Joan Didion, in Memoriam

The American novelist and essayist Joan Didion died yesterday, just a few weeks after her eighty-seventh birthday. In 1976, the great political scientist James Q. Wilson reviewed her most recent collection of essays—titled The White Album after its first essay, which discusses the Beatles—in Commentary. He praises her as a “splendid writer” who stood apart from her own times, in ways that make her even more unusual in 2021, beginning with the way her work resists pigeonholing into political categories:

Her latest collection of essays offers . . . a characterization of liberal Hollywood political activism as a “kind of dictatorship of good intentions,” a “peculiar vacant fervor.” And, of course, there is her well-known essay on the women’s movement in which she suggests that there are aspects of feminism that reveal a “narrow and cracked determinism” and numerous feminists who want romance rather than revolution.

The central passage is one in which she observes of her generation that it was the last to identify with adults. An adult view of the world was that it is imperfect owing less to an error in social organization than to a defect in man’s nature. The “silence” of the 1950’s reflected neither self-congratulation nor fear of repression, but a suspicion of political action as a tranquilizer that temporarily masks personal inadequacies. The world of adults was ambiguous: one had to make commitments, but of necessity they would be partial ones. There was a distinctive process called Growing Up; no one supposed, save the Beatniks, that one could or should forever remain an adolescent. But to grow up meant surrendering some measure of sincerity for some measure of accomplishment. In the 1960’s, one rejected the adult world, denied that growing up was either desirable or necessary, clung to sincerity (renamed “authenticity”) and chose to be young, which is to say self-indulgent, forever.

Read more at Commentary

More about: American society, James Q. Wilson, Journalism

What Israel Can Achieve in Gaza, the Fate of the Hostages, and Planning for the Day After

In a comprehensive analysis, Azar Gat concludes that Israel’s prosecution of the war has so far been successful, and preferable to the alternatives proposed by some knowledgeable critics. (For a different view, see this article by Lazar Berman.) But even if the IDF is coming closer to destroying Hamas, is it any closer to freeing the remaining hostages? Gat writes:

Hamas’s basic demand in return for the release of all the hostages—made clear well before it was declared publicly—is an end to the war and not a ceasefire. This includes the withdrawal of the IDF from the Gaza Strip, restoration of Hamas’s control over it (including international guarantees), and a prisoner exchange on the basis of “all for all.”

Some will say that there must be a middle ground between Hamas’s demands and what Israel can accept. However, Hamas’s main interest is to ensure its survival and continued rule, and it will not let go of its key bargaining chip. Some say that without the return of the hostages—“at any price”—no victory is possible. While this sentiment is understandable, the alternative would be a resounding national defeat. The utmost efforts must be made to rescue as many hostages as possible, and Israel should be ready to pay a heavy price for this goal; but Israel’s capitulation is not an option.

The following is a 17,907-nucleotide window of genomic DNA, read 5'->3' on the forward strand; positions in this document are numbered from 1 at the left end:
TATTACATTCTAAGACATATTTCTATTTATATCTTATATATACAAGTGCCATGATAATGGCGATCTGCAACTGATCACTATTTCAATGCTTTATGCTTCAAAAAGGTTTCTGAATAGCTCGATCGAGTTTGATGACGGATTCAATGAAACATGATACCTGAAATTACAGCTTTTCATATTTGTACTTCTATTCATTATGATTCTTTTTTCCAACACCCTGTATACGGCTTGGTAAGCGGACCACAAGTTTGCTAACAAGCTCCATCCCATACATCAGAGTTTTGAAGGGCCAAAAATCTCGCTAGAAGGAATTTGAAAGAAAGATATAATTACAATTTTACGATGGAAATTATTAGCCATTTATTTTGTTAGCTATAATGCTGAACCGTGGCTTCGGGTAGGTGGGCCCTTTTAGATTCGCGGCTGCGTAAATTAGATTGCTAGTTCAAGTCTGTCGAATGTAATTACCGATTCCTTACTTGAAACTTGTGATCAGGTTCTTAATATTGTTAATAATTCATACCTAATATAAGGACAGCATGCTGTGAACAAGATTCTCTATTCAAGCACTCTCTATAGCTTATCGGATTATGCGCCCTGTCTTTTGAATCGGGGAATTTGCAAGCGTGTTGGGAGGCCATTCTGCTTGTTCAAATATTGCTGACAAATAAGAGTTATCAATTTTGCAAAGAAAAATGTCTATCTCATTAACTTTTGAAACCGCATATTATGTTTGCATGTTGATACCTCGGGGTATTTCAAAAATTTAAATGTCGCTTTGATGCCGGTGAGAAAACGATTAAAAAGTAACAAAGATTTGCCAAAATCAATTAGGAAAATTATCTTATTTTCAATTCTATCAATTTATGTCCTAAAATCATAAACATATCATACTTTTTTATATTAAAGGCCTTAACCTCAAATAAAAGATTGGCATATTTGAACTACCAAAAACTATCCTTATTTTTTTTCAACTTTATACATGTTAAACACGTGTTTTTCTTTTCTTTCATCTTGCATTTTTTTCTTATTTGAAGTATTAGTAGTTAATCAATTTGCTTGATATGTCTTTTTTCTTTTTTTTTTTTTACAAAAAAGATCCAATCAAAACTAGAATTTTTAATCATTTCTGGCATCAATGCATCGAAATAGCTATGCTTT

Beyond the great cost in human life that Israel will pay over time for such a deal, Hamas will return to rule the Gaza Strip, repairing its infrastructure of tunnels and rockets, filling its ranks with new recruits, and restoring its defensive and offensive arrays. This poses a critical question for those suggesting that it will be possible to restart the war at a later stage: have they fully considered the human toll should the IDF attempt to reoccupy the areas it would have vacated in the Gaza Strip?

Although Gat is sanguine about the prospects of the current campaign, he throws some cold water on those who hope for an absolute victory:

Militarily, it is possible to destroy Hamas’s command, military units, and infrastructure as a semi-regular military organization. . . . After their destruction in high-intensity fighting, the IDF must prevent Hamas from reviving by continuous action on the ground. As in the West Bank, this project will take years. . . . What the IDF is unlikely to achieve is the elimination of Hamas as a guerrilla force.

Lastly, Gat has some wise words about what will happen to Gaza after the war ends, a subject that has been getting renewed attention since Benjamin Netanyahu presented an outline of a plan to the war cabinet on Thursday. Gat argues that, contrary to the view of the American and European foreign-policy elite, there is no political solution for Gaza. After all, Gaza is in the Middle East, where “there are no solutions, . . . only bad options and options that are much worse.”

Read more at Institute for National Security Studies

More about: Gaza Strip, Gaza War 2023, Israeli Security